The Bank of Canada has once again held the overnight rate steady at 0.50 per cent pointing to continued low inflation and subdued wage growth, which the Bank judges to be consistent with continuing excess capacity in the economy.
In a very terse press release, the Bank suggests that the U.S. and global economies will gradually strengthen. Weakness in the U.S. economy in the first quarter is seen to be due to temporary factors with a rebound likely in the second quarter.
The Bank’s assessment of the Canadian economy is cautious. Despite what is likely to be 3.8 per cent growth in the first quarter, the Bank only commented that growth was “very strong” in the first quarter and “will be followed by some moderation in the second quarter.” There was no hint of coming interest rate hikes or other forward-looking guidance.
Governor Poloz and his colleagues did assess recent economic indicators to be encouraging, including business investment, which has lagged this cycle. The economic expansion has been driven by consumer spending and the housing sector, “which is becoming more broadly based across regions.” The Bank expects housing to slow in response to measures taken by the provincial and federal governments. Ontario imposed a foreign buyers’ tax in late April and new listings in the Greater Toronto Area surged more than 30 per cent in April. Anecdotal evidence suggests that home sales have slowed thus far in May.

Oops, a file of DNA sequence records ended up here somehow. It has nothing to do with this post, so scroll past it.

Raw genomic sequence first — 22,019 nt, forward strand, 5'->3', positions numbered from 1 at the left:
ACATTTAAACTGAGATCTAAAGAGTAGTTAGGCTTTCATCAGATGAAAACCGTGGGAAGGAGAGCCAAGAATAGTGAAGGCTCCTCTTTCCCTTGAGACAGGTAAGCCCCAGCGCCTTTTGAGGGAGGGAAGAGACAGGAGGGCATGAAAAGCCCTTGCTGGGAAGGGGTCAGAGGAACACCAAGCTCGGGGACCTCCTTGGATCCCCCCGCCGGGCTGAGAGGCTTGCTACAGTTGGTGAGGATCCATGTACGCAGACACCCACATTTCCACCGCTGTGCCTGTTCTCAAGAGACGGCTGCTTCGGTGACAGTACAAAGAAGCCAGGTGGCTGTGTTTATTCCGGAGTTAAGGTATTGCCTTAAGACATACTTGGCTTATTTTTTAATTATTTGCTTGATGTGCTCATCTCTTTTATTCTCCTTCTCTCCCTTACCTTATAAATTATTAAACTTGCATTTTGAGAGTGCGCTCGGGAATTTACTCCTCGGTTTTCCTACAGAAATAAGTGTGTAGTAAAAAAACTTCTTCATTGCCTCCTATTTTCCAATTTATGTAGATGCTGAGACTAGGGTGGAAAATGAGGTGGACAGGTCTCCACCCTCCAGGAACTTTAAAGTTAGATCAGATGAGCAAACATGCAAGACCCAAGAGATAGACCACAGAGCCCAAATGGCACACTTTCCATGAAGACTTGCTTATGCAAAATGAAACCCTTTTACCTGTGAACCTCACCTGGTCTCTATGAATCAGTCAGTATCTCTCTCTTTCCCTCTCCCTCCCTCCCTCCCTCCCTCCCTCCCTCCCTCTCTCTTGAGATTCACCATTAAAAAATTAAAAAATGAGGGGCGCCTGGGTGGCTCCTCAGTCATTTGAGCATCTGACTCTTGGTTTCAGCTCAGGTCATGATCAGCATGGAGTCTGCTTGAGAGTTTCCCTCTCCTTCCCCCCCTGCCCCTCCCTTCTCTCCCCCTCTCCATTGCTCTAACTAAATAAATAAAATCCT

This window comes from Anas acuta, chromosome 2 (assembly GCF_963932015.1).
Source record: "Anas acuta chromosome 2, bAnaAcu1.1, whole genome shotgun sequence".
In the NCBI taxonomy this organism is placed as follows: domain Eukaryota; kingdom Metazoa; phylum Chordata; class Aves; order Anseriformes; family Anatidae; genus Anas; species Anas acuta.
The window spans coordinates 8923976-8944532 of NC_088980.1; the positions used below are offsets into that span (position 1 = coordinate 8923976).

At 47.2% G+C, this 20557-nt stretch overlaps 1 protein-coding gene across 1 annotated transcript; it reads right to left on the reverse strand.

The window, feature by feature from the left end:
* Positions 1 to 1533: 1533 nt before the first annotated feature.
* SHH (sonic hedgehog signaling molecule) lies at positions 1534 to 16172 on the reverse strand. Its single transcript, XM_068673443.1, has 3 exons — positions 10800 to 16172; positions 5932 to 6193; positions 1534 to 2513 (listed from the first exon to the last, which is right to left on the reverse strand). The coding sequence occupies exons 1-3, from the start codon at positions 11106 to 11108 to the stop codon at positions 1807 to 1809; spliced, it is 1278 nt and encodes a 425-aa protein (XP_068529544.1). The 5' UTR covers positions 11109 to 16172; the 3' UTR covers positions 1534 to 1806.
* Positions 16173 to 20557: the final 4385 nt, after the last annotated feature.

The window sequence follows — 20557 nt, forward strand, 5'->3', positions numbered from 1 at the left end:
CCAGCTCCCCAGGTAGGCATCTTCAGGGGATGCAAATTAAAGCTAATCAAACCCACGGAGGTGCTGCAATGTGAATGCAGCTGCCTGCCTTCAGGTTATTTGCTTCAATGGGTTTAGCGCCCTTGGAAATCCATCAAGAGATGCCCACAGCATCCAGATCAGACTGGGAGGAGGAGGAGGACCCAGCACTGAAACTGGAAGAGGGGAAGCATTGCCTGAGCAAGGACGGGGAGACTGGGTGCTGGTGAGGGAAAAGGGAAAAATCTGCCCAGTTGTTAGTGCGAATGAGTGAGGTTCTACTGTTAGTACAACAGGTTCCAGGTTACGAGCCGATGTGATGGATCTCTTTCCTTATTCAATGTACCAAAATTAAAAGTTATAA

Similar to the response to the foreign buyer tax imposed in August in Vancouver, home price inflation in the GTA is likely to slow in coming months. But the data for Vancouver suggest that the housing market has bottomed, with home price inflation likely to remain at roughly 11 per cent year-over-year.
The Bank stated that “macroprudential and other policy measures have contributed to more sustainable debt profiles,” even though household debt-to-income levels have hit a record high (see chart).
Exports remain “subdued”, owing to competitive challenges. Uncertainties, of course, persist–particularly on the trade side as NAFTA will be renegotiated in fewer than 90 days. Export duties have already been imposed on softwood lumber and President Trump’s rhetoric remains hostile, although the newly appointed U.S. Trade Representative, Robert Lighthizer, appears to be more conciliatory.
The Federal Reserve is widely expected to hike overnight interest rates again later this summer, keeping the Canadian dollar under downward pressure.
Dr. Sherry Cooper
Chief Economist, Dominion Lending Centres